The heinous terrorist acts that darkened a brilliantly sunny day on Sept. 11, 2001, are considered the impetus for plunging the United States into what became the longest war in American history.
But the death and destruction we endured that day were likely forecast by a different terrorist attack carried out almost a year earlier. Monday marked the 15th anniversary of the bombing of the USS Cole, a Navy destroyer whose hull was ripped open when two suicide bombers piloted a small, explosive-laden fiberglass boat into the ship's port side as it refueled in a Yemeni port.
Although U.S. officials initially hesitated, the government later confirmed the bombing, which killed 17 sailors and wounded 39 more, was the work of al-Qaida, Osama bin Laden's network of killers who would strike again on Sept. 11. As the 9/11 Commission later reported, bin Laden had hoped the Cole bombing would draw the U.S. into the war that eventually was launched in October 2001, after some 3,000 Americans were killed in the Sept. 11 attacks. As early as February 2001, the commission's report noted, bin Laden "complained frequently that the United States had not yet attacked" because of the Cole incident, and subsequently he "wanted the United States to attack, and if it did not he would launch something bigger." We now know that he followed through on that threat.
Bin Laden is gone now, dispatched from this earthly realm in 2011 by the Navy's lethal SEAL Team Six. Yet we remain mired in the seemingly endless fighting in the Middle East, and the rationale for that is in dire need of clarification, if not justification.
We note this because a few days before the Cole anniversary, Defense Secretary Ashton Carter announced the U.S. was abandoning a $500 million program to train so-called moderate rebels in Syria who were to combat the spreading cancer of ISIS.
Carter said the Pentagon was rethinking the plan after it was revealed the first $50 million spent on the initiative had yielded just "four or five" anti-ISIS rebels who were worthy of the task. Five people at $10 million a piece. That's enough to make one long for the days when wasteful Pentagon spending was defined by purchases of $600 toilet seats.
This one program against a band of 20,000 murderous thugs, who admittedly need to be curtailed, is emblematic of the problems we face in the Middle East.
Fourteen years ago it seemed so clear. Despite bin Laden's desires, the Cole bombing itself was unlikely to generate the ramped-up military response the terrorist leader reportedly begged for. After all, the Cole was the deadliest attack on a Navy vessel since an Iraqi warplane fired missiles at the USS Stark in 1987, killing 37 sailors and wounding 21 others. Yet we didn't go to war with Saddam Hussein over that. Instead we eventually settled with the Iraqi government, accepting a $400 million payment in 2011 for the Stark killings and other violence committed by the Hussein regime against Americans before 2004, according to State Department records.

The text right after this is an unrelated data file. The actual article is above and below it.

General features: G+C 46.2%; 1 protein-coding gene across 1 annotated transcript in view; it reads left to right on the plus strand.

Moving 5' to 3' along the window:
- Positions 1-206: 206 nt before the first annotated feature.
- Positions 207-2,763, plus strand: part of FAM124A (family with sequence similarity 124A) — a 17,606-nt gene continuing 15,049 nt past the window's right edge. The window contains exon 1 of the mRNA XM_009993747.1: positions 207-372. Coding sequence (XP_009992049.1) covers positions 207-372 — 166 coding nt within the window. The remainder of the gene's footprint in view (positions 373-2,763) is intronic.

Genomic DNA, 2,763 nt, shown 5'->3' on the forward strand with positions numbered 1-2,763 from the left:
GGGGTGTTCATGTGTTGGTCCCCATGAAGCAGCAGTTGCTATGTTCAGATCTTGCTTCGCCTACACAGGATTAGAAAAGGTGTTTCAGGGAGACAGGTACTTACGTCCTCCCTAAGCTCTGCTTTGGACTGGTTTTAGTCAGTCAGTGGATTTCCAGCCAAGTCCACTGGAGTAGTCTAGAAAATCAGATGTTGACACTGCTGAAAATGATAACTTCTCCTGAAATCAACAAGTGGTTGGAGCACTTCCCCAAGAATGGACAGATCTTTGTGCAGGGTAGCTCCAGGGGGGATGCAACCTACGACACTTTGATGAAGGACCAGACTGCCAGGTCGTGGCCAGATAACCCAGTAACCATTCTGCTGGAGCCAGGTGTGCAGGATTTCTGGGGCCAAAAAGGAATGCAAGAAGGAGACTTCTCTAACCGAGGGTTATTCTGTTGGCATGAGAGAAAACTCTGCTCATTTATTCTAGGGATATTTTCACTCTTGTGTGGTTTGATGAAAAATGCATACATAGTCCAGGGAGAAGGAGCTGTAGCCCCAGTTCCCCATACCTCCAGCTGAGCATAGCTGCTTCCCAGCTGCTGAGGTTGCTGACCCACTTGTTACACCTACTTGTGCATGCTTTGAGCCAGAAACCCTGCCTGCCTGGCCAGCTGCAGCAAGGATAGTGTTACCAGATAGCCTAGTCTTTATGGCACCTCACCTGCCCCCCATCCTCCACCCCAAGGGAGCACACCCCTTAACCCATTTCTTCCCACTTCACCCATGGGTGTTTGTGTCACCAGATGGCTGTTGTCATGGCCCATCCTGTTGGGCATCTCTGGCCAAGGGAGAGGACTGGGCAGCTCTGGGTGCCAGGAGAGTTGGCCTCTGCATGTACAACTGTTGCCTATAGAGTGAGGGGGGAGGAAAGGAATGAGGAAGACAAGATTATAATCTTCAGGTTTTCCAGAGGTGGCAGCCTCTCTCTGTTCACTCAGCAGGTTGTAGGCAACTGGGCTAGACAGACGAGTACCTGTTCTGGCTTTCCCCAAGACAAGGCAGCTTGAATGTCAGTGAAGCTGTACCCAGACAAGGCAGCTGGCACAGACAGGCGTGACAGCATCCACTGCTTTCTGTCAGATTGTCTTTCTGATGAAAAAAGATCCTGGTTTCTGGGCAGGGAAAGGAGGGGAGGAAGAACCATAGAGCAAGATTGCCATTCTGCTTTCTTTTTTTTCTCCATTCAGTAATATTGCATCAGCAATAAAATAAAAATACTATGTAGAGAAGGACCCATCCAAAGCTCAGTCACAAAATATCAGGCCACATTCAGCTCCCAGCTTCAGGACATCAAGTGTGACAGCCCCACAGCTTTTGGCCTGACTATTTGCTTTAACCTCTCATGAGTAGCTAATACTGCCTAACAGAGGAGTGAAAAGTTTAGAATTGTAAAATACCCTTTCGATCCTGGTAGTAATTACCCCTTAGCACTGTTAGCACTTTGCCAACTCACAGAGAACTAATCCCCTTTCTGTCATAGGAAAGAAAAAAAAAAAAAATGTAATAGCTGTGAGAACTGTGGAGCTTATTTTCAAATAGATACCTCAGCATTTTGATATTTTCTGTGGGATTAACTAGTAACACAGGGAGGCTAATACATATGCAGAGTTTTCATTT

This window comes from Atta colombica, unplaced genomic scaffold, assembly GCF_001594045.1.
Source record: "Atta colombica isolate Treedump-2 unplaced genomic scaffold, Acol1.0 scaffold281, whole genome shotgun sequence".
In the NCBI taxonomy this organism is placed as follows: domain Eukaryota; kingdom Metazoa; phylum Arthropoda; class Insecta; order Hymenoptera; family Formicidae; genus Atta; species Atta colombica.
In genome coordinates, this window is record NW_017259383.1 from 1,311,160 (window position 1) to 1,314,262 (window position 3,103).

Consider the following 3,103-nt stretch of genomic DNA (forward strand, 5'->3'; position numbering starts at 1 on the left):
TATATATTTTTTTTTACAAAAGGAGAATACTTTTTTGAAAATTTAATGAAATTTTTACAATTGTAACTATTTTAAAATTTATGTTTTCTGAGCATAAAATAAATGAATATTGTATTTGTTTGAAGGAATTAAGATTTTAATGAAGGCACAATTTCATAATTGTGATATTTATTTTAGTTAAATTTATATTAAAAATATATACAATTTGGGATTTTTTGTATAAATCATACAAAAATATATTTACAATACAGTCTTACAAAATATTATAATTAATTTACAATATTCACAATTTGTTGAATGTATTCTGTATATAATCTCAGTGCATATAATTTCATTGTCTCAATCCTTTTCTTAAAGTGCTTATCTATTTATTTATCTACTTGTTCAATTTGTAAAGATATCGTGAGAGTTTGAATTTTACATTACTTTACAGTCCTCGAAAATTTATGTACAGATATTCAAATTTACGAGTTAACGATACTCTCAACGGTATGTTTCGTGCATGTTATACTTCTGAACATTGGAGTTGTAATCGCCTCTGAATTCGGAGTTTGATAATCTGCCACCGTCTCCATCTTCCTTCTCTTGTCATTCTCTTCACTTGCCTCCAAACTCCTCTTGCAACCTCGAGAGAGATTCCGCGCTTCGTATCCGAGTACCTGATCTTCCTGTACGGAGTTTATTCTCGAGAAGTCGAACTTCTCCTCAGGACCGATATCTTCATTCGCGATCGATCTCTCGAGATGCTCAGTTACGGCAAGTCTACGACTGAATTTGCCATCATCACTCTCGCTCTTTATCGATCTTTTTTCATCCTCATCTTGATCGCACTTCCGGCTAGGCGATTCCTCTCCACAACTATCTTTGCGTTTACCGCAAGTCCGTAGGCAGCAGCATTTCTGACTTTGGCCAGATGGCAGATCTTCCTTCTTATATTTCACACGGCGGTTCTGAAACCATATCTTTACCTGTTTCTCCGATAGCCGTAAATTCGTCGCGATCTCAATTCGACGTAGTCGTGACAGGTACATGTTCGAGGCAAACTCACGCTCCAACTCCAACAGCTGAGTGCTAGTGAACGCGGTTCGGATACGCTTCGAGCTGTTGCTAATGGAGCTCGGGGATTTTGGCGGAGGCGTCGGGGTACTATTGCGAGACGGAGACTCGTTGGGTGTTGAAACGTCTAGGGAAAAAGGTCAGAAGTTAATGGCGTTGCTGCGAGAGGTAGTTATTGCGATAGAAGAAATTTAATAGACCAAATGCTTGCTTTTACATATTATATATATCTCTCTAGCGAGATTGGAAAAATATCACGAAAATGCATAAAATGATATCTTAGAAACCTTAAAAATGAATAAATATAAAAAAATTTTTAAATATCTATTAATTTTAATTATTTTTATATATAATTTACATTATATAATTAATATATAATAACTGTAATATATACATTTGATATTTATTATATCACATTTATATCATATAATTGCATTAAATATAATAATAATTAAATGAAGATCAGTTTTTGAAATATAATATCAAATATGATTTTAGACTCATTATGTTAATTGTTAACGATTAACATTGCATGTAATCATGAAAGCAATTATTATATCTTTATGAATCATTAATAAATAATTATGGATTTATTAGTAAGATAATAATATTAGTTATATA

Bin Laden got what he allegedly sought by killing 3,000 people in September 2001, and after 9/11, the mission seemed so clear: Get bin Laden and get home.
Now, however, we are at war everywhere in the Middle East — or so it seems. Our bombers attack ISIS positions in Syria, with planes based in Turkey. Same goes in Libya. Drone strikes occur in Yemen. Military advisers are training would-be allies in Iraq, again to combat ISIS, which now uses our own weapons and equipment against us. We have 10,000 troops in Afghanistan, and the Pentagon wants them to stay there. In one place we fight forces aligned with Iran, a supposed arch-enemy that many believe we should attack instead of negotiating with. In another locale we side with Iran to beat back militants it also opposes.
President Barack Obama, meanwhile, tells "60 Minutes" that as a nation we're safer because of all this military intervention — which, conversely, Peter Berkowitz, a Middle East scholar at the conservative Hoover Institution at Stanford University recently, and politely, described as "disarray." "Despite President Obama's determination to rebuild America's relationship with the Muslim world ... his administration's empty promises, gross miscalculations and sudden reversals suggest that he and his team have substituted their wishes about how the Muslim Middle East ought to be for the realities of how the Muslim Middle East really is," Berkowitz writes.
That, in essence, is what's needed here: a reality check. For a generation in the Middle East we've spent thousands of American lives, trillions of dollars and, as Secretary Carter noted, we can't get these folks to stand up for themselves, or appear to figure out whom we should help and whom we should kill. Disarray is putting it mildly. But is there anyone who can bring clarity?
REPRINTED FROM THE PANAMA CITY NEWS HERALD